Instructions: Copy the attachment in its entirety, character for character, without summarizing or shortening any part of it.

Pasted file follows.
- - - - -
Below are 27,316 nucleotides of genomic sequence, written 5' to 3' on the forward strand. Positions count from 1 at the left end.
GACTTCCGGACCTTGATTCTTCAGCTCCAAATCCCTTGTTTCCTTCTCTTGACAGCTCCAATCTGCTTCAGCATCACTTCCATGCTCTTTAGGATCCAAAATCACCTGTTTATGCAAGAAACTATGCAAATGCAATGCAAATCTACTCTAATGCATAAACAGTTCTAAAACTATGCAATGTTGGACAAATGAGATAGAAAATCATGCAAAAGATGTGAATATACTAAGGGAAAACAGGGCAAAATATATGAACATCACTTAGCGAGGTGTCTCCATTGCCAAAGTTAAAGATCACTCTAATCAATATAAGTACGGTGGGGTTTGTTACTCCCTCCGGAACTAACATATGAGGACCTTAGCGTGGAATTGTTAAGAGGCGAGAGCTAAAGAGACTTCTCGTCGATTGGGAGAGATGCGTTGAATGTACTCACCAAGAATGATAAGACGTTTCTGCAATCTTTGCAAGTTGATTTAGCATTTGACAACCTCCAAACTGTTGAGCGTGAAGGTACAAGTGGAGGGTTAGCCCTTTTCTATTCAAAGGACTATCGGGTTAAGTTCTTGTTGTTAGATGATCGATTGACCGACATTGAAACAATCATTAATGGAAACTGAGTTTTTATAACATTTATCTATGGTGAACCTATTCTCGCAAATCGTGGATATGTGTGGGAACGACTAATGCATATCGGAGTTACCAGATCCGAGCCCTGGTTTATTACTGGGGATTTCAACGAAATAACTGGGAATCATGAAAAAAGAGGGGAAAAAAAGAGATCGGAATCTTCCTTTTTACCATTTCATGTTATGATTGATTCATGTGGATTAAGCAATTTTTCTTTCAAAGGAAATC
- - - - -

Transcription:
Below are 27,316 nucleotides of genomic sequence, written 5' to 3' on the forward strand. Positions count from 1 at the left end.
GACTTCCGGACCTTGATTCTTCAGCTCCAAATCCCTTGTTTCCTTCTCTTGACAGCTCCAATCTGCTTCAGCATCACTTCCATGCTCTTTAGGATCCAAAATCACCTGTTTATGCAAGAAACTATGCAAATGCAATGCAAATCTACTCTAATGCATAAACAGTTCTAAAACTATGCAATGTTGGACAAATGAGATAGAAAATCATGCAAAAGATGTGAATATACTAAGGGAAAACAGGGCAAAATATATGAACATCACTTAGCGAGGTGTCTCCATTGCCAAAGTTAAAGATCACTCTAATCAATATAAGTACGGTGGGGTTTGTTACTCCCTCCGGAACTAACATATGAGGACCTTAGCGTGGAATTGTTAAGAGGCGAGAGCTAAAGAGACTTCTCGTCGATTGGGAGAGATGCGTTGAATGTACTCACCAAGAATGATAAGACGTTTCTGCAATCTTTGCAAGTTGATTTAGCATTTGACAACCTCCAAACTGTTGAGCGTGAAGGTACAAGTGGAGGGTTAGCCCTTTTCTATTCAAAGGACTATCGGGTTAAGTTCTTGTTGTTAGATGATCGATTGACCGACATTGAAACAATCATTAATGGAAACTGAGTTTTTATAACATTTATCTATGGTGAACCTATTCTCGCAAATCGTGGATATGTGTGGGAACGACTAATGCATATCGGAGTTACCAGATCCGAGCCCTGGTTTATTACTGGGGATTTCAACGAAATAACTGGGAATCATGAAAAAAGAGGGGAAAAAAAGAGATCGGAATCTTCCTTTTTACCATTTCATGTTATGATTGATTCATGTGGATTAAGCAATTTTTCTTTCAAAGGAAATC